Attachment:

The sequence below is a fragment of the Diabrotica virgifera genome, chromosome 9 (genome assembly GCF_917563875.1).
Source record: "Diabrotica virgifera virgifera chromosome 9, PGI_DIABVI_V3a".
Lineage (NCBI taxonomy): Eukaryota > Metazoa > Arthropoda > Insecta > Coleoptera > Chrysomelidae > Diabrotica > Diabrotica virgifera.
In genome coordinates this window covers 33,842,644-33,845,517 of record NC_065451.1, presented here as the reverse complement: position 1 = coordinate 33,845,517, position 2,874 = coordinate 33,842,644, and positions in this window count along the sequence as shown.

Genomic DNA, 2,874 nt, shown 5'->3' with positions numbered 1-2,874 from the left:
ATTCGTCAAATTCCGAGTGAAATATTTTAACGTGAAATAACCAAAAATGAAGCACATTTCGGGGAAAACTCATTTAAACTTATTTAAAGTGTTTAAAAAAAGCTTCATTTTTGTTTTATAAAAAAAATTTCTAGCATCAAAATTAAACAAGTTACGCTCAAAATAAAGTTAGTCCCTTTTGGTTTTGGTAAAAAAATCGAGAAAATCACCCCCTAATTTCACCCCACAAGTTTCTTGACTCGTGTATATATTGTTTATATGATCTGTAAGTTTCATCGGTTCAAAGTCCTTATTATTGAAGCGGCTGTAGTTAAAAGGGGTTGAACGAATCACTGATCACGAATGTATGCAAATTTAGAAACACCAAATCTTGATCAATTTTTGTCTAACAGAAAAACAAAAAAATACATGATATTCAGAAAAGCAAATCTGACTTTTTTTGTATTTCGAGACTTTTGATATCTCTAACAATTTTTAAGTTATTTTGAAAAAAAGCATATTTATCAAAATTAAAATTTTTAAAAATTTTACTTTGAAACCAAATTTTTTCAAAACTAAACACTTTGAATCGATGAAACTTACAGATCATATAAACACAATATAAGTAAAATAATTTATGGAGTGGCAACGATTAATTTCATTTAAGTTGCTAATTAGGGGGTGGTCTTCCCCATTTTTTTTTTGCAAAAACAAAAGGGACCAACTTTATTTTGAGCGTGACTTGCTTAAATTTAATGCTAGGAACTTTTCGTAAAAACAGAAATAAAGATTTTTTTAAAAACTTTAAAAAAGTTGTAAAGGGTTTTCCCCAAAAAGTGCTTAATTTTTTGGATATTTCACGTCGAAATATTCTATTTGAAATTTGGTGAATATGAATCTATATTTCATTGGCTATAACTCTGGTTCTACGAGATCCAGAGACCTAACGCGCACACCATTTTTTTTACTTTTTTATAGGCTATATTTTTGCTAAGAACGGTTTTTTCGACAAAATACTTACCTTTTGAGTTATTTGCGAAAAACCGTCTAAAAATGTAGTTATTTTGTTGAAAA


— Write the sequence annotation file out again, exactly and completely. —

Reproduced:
The sequence below is a fragment of the Diabrotica virgifera genome, chromosome 9 (genome assembly GCF_917563875.1).
Source record: "Diabrotica virgifera virgifera chromosome 9, PGI_DIABVI_V3a".
Lineage (NCBI taxonomy): Eukaryota > Metazoa > Arthropoda > Insecta > Coleoptera > Chrysomelidae > Diabrotica > Diabrotica virgifera.
In genome coordinates this window covers 33,842,644-33,845,517 of record NC_065451.1, presented here as the reverse complement: position 1 = coordinate 33,845,517, position 2,874 = coordinate 33,842,644, and positions in this window count along the sequence as shown.

Genomic DNA, 2,874 nt, shown 5'->3' with positions numbered 1-2,874 from the left:
ATTCGTCAAATTCCGAGTGAAATATTTTAACGTGAAATAACCAAAAATGAAGCACATTTCGGGGAAAACTCATTTAAACTTATTTAAAGTGTTTAAAAAAAGCTTCATTTTTGTTTTATAAAAAAAATTTCTAGCATCAAAATTAAACAAGTTACGCTCAAAATAAAGTTAGTCCCTTTTGGTTTTGGTAAAAAAATCGAGAAAATCACCCCCTAATTTCACCCCACAAGTTTCTTGACTCGTGTATATATTGTTTATATGATCTGTAAGTTTCATCGGTTCAAAGTCCTTATTATTGAAGCGGCTGTAGTTAAAAGGGGTTGAACGAATCACTGATCACGAATGTATGCAAATTTAGAAACACCAAATCTTGATCAATTTTTGTCTAACAGAAAAACAAAAAAATACATGATATTCAGAAAAGCAAATCTGACTTTTTTTGTATTTCGAGACTTTTGATATCTCTAACAATTTTTAAGTTATTTTGAAAAAAAGCATATTTATCAAAATTAAAATTTTTAAAAATTTTACTTTGAAACCAAATTTTTTCAAAACTAAACACTTTGAATCGATGAAACTTACAGATCATATAAACACAATATAAGTAAAATAATTTATGGAGTGGCAACGATTAATTTCATTTAAGTTGCTAATTAGGGGGTGGTCTTCCCCATTTTTTTTTTGCAAAAACAAAAGGGACCAACTTTATTTTGAGCGTGACTTGCTTAAATTTAATGCTAGGAACTTTTCGTAAAAACAGAAATAAAGATTTTTTTAAAAACTTTAAAAAAGTTGTAAAGGGTTTTCCCCAAAAAGTGCTTAATTTTTTGGATATTTCACGTCGAAATATTCTATTTGAAATTTGGTGAATATGAATCTATATTTCATTGGCTATAACTCTGGTTCTACGAGATCCAGAGACCTAACGCGCACACCATTTTTTTTACTTTTTTATAGGCTATATTTTTGCTAAGAACGGTTTTTTCGACAAAATACTTACCTTTTGAGTTATTTGCGAAAAACCGTCTAAAAATGTAGTTATTTTGTTGAAAA